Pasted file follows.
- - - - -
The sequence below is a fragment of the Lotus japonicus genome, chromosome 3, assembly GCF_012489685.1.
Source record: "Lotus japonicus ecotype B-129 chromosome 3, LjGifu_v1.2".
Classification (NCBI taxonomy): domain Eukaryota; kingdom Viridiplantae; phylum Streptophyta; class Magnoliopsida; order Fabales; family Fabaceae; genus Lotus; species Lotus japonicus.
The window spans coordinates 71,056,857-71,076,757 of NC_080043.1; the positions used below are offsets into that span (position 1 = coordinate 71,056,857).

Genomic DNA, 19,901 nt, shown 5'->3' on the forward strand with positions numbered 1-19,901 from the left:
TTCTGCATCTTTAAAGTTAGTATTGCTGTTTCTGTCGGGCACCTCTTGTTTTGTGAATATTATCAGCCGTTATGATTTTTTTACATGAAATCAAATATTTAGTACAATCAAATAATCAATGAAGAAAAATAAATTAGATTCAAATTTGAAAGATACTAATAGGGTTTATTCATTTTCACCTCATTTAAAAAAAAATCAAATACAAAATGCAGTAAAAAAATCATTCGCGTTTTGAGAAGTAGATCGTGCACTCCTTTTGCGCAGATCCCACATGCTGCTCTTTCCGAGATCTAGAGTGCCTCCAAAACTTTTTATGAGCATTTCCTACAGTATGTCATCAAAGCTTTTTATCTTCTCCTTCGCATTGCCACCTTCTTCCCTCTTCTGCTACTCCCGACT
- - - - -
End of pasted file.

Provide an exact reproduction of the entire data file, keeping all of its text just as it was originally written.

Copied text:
The sequence below is a fragment of the Lotus japonicus genome, chromosome 3, assembly GCF_012489685.1.
Source record: "Lotus japonicus ecotype B-129 chromosome 3, LjGifu_v1.2".
Classification (NCBI taxonomy): domain Eukaryota; kingdom Viridiplantae; phylum Streptophyta; class Magnoliopsida; order Fabales; family Fabaceae; genus Lotus; species Lotus japonicus.
The window spans coordinates 71,056,857-71,076,757 of NC_080043.1; the positions used below are offsets into that span (position 1 = coordinate 71,056,857).

Genomic DNA, 19,901 nt, shown 5'->3' on the forward strand with positions numbered 1-19,901 from the left:
TTCTGCATCTTTAAAGTTAGTATTGCTGTTTCTGTCGGGCACCTCTTGTTTTGTGAATATTATCAGCCGTTATGATTTTTTTACATGAAATCAAATATTTAGTACAATCAAATAATCAATGAAGAAAAATAAATTAGATTCAAATTTGAAAGATACTAATAGGGTTTATTCATTTTCACCTCATTTAAAAAAAAATCAAATACAAAATGCAGTAAAAAAATCATTCGCGTTTTGAGAAGTAGATCGTGCACTCCTTTTGCGCAGATCCCACATGCTGCTCTTTCCGAGATCTAGAGTGCCTCCAAAACTTTTTATGAGCATTTCCTACAGTATGTCATCAAAGCTTTTTATCTTCTCCTTCGCATTGCCACCTTCTTCCCTCTTCTGCTACTCCCGACT